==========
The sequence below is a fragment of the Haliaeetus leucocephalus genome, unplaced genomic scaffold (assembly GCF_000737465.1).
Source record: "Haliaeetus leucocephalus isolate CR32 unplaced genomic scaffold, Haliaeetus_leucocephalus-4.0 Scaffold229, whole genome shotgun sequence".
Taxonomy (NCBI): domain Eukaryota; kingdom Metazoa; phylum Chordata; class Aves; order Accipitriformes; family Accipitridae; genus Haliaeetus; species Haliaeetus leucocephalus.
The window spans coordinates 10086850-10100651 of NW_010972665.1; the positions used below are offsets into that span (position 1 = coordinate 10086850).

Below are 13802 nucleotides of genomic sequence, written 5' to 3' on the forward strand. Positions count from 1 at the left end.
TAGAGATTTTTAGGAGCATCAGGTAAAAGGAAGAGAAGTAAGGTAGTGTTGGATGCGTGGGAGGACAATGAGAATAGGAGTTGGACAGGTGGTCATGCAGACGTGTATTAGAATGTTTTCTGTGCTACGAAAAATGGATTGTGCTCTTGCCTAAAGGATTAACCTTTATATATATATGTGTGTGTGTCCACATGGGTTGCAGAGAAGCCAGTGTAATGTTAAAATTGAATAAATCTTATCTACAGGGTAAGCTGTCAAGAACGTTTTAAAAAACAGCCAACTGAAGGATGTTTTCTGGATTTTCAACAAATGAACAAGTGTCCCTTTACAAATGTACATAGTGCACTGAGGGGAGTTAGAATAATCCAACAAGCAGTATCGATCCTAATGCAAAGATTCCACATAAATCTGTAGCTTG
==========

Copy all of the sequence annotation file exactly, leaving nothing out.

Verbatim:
The sequence below is a fragment of the Haliaeetus leucocephalus genome, unplaced genomic scaffold (assembly GCF_000737465.1).
Source record: "Haliaeetus leucocephalus isolate CR32 unplaced genomic scaffold, Haliaeetus_leucocephalus-4.0 Scaffold229, whole genome shotgun sequence".
Taxonomy (NCBI): domain Eukaryota; kingdom Metazoa; phylum Chordata; class Aves; order Accipitriformes; family Accipitridae; genus Haliaeetus; species Haliaeetus leucocephalus.
The window spans coordinates 10086850-10100651 of NW_010972665.1; the positions used below are offsets into that span (position 1 = coordinate 10086850).

Below are 13802 nucleotides of genomic sequence, written 5' to 3' on the forward strand. Positions count from 1 at the left end.
TAGAGATTTTTAGGAGCATCAGGTAAAAGGAAGAGAAGTAAGGTAGTGTTGGATGCGTGGGAGGACAATGAGAATAGGAGTTGGACAGGTGGTCATGCAGACGTGTATTAGAATGTTTTCTGTGCTACGAAAAATGGATTGTGCTCTTGCCTAAAGGATTAACCTTTATATATATATGTGTGTGTGTCCACATGGGTTGCAGAGAAGCCAGTGTAATGTTAAAATTGAATAAATCTTATCTACAGGGTAAGCTGTCAAGAACGTTTTAAAAAACAGCCAACTGAAGGATGTTTTCTGGATTTTCAACAAATGAACAAGTGTCCCTTTACAAATGTACATAGTGCACTGAGGGGAGTTAGAATAATCCAACAAGCAGTATCGATCCTAATGCAAAGATTCCACATAAATCTGTAGCTTG